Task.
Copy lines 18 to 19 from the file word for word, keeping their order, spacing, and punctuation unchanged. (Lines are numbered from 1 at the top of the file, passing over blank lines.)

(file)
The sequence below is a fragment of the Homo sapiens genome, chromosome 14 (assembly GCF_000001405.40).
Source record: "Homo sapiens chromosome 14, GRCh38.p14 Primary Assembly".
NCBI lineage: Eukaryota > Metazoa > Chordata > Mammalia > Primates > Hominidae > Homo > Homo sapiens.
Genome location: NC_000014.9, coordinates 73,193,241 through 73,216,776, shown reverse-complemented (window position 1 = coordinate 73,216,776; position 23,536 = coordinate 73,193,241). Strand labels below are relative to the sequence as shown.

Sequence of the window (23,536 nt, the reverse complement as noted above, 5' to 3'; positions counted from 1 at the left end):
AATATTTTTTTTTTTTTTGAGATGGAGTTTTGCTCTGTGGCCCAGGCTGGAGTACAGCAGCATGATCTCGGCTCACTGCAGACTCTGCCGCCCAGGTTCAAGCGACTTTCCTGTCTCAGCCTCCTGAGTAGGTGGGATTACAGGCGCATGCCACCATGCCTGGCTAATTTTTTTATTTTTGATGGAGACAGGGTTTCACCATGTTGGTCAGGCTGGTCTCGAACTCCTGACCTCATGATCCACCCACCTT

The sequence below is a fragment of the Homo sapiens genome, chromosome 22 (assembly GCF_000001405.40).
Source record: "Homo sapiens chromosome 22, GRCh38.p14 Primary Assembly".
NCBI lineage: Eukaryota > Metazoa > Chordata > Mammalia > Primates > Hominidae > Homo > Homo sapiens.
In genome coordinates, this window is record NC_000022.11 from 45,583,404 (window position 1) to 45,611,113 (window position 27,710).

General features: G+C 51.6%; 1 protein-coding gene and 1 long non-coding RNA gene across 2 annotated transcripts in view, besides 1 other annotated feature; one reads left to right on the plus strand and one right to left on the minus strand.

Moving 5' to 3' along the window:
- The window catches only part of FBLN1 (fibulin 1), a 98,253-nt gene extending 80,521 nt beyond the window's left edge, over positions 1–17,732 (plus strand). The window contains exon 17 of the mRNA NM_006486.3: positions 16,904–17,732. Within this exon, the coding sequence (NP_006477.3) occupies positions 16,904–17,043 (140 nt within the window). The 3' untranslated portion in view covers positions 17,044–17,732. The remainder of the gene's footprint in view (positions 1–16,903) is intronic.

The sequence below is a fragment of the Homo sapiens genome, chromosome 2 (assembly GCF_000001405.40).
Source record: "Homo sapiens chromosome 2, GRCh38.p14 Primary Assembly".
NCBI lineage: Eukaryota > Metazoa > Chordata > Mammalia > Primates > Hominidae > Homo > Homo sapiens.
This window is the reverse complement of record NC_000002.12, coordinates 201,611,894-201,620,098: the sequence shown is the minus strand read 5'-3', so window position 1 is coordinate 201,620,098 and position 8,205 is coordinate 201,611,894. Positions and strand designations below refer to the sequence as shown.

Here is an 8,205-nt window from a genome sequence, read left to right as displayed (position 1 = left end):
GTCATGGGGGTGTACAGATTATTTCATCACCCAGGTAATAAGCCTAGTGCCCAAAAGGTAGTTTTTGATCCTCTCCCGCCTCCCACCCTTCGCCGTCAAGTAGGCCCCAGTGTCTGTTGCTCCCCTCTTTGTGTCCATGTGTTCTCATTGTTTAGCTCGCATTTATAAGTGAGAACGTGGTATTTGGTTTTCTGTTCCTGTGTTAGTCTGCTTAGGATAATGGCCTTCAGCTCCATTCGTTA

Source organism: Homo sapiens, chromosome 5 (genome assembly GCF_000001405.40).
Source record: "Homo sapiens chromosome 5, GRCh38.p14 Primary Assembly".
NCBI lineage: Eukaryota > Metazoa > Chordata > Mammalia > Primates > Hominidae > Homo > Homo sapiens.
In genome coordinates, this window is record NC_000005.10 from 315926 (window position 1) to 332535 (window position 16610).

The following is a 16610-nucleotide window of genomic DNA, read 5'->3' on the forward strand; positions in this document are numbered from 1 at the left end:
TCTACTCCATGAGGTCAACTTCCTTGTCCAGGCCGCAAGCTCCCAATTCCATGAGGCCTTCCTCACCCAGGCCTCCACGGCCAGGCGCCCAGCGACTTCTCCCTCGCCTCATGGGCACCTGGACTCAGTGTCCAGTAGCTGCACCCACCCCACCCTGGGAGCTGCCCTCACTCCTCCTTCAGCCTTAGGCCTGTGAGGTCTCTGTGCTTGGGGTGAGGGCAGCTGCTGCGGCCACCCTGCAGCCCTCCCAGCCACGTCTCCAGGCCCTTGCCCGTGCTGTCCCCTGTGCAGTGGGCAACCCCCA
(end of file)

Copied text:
Here is an 8,205-nt window from a genome sequence, read left to right as displayed (position 1 = left end):
GTCATGGGGGTGTACAGATTATTTCATCACCCAGGTAATAAGCCTAGTGCCCAAAAGGTAGTTTTTGATCCTCTCCCGCCTCCCACCCTTCGCCGTCAAGTAGGCCCCAGTGTCTGTTGCTCCCCTCTTTGTGTCCATGTGTTCTCATTGTTTAGCTCGCATTTATAAGTGAGAACGTGGTATTTGGTTTTCTGTTCCTGTGTTAGTCTGCTTAGGATAATGGCCTTCAGCTCCATTCGTTA